Each person’s story revolves around eponymous piano, a rustic reddish-brown instrument with a few bad keys but tremendous endurance and charm—sort of like America. The piano allows musicians to craft pop songs, and  it constantly provides entertainment for people. From desperate workers to junkyard tramps, dance floor halls to military shows, the piano is there to create balance.

Revolving around the piano is a bevy of creative set pieces and scenes involving the cast. A humourous misunderstanding at a speakeasy has people running around desperate to hide their “hooch,” while a dance competition has couples jitterbugging until they’re exhausted. My favorite is a silent movie spectacle that has Klein showing off his Buster Keaton-like slapstick skills. As he transfers the piano from the 1920s to 1930s, a jazzy score and flashing lights create quite the amusing scene.

Sophomore Ben Klein serenades the audience

Sophomore Ben Klein serenades the audience

For all the scenes of happiness and hope, however, the score does not sentimentalize the joys of life. Songs like “Russian Lullaby” subtly reflect Berlin’s upbringing. The most haunting of these is “Supper Time,” originally about a wife’s reaction to her husband’s lynching, but here it describes a woman lamenting her husband’s death after World War II. Berlin clearly sees the potential America can bring to people’s lives, but he refuses to ignore the realities of suffering. This works well with the scenes set during the Depression and the war, adding poignancy to the overall production.

With a musical boasting showstoppers like “Anything You Can Do,” “Puttin’ on the Ritz” and “There’s No Business Like Show Business,” the set as a whole needs to be epic as well. And it is: a ring of red drapes and sparkly piano keys surround the stage, with a shiny black floor highlighting the piano in the center. An art deco background opens up to reveal a hand-picked, tuxedo-clad orchestra in the back, brilliantly complimenting the wide range of vocal talent in the cast. Strings, winds, brass, pianos, drums . . . all of the instruments reveal the bigness of Berlin’s scores. The whole thing feels ultra-theatrical, making the Mitchell Theatre stage seem larger than life. It’s glamorous but dusty, confident but worn, showing how America’s past leads into an optimistic future.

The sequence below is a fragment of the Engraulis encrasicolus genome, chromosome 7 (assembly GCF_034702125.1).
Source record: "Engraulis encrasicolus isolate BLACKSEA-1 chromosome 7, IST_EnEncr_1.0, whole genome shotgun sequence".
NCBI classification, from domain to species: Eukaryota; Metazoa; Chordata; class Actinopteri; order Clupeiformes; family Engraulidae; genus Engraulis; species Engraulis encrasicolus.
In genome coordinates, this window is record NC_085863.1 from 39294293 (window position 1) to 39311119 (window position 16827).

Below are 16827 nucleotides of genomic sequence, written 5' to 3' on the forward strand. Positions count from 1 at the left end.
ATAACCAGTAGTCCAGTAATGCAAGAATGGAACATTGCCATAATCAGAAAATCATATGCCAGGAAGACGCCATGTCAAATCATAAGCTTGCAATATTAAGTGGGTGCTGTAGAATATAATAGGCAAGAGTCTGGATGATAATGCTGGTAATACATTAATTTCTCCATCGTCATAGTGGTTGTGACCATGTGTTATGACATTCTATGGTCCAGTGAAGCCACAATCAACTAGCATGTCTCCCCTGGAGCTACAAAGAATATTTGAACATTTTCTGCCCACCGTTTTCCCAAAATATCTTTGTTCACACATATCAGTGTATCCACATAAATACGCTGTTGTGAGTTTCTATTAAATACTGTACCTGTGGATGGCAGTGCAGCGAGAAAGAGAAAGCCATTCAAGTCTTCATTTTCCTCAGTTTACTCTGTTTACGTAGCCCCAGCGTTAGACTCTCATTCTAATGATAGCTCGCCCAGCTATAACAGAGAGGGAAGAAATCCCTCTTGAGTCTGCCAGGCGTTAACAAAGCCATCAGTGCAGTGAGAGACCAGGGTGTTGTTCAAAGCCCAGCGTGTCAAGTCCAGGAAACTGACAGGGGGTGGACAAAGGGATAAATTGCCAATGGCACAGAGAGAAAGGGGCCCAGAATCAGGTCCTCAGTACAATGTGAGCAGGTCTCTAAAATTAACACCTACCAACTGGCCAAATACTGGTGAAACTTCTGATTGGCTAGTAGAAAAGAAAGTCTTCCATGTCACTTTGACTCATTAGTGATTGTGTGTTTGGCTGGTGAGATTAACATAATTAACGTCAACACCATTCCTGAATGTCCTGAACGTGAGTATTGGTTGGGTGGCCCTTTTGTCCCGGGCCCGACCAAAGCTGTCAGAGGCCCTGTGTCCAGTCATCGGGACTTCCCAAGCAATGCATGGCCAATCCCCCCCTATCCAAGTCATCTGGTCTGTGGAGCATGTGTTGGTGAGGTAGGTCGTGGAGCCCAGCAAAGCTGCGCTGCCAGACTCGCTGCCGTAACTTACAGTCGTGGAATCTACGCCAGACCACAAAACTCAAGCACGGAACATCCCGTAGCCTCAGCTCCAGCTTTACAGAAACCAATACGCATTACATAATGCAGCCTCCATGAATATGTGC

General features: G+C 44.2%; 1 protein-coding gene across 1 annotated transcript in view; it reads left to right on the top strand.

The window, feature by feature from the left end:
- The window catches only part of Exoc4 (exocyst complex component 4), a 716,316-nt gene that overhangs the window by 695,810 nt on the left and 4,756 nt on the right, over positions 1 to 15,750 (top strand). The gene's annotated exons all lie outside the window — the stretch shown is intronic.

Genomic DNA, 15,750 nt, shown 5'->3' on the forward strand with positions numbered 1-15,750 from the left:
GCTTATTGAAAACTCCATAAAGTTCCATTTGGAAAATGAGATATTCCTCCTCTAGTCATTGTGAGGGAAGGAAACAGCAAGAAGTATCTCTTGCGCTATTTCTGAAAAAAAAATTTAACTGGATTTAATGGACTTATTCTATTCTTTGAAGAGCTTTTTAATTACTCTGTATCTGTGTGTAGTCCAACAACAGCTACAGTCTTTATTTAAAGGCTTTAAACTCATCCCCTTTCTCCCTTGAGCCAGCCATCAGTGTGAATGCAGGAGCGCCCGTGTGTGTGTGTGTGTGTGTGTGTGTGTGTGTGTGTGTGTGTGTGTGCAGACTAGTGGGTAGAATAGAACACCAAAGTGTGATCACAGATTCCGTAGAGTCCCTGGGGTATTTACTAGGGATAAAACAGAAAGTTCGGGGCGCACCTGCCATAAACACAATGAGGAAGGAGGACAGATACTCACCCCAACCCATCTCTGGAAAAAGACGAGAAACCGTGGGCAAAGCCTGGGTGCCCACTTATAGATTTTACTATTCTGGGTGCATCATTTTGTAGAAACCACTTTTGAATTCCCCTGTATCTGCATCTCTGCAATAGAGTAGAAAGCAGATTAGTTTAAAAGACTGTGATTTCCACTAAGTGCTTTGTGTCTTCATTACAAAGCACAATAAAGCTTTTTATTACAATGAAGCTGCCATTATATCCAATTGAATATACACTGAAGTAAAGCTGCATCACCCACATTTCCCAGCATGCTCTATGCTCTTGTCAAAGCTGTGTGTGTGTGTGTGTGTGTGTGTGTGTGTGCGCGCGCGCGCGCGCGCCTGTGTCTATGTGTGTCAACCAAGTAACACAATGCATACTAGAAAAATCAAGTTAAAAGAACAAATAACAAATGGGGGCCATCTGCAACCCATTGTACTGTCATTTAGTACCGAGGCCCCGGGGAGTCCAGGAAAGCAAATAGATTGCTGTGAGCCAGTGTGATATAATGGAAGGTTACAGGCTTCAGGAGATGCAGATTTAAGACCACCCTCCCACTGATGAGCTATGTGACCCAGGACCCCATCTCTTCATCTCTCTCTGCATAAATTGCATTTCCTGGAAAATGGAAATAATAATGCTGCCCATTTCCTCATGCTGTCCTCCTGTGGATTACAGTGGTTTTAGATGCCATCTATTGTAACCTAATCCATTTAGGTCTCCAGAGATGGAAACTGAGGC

You’ll come out of “Piano” tapping your shoes to the enthusiasm the cast and band presented. Berlin’s music shows the best America has to offer. Come and spend a few hours away from your worries and stresses.

And while the musical has a run time, its themes do not. As Berlin wrote in “Always,” the days may not be fair, but someone will love you not for just an hour, a day or a year. But always.

“I Love a Piano” will run this Friday and May 1–2 at 7:30 p.m. and April 26 and May 3 at 2 p.m. in the Mitchell Theatre. This Saturday’s scheduled April 25 presentation is sold out.

Tickets are $12 for adults, $10 for students and $8 for seniors and children 12 and up. Tickets are available at the Mitchell Theatre Box Office or by contacting the office at boxoffice@taylor.edu or 765-998-5289.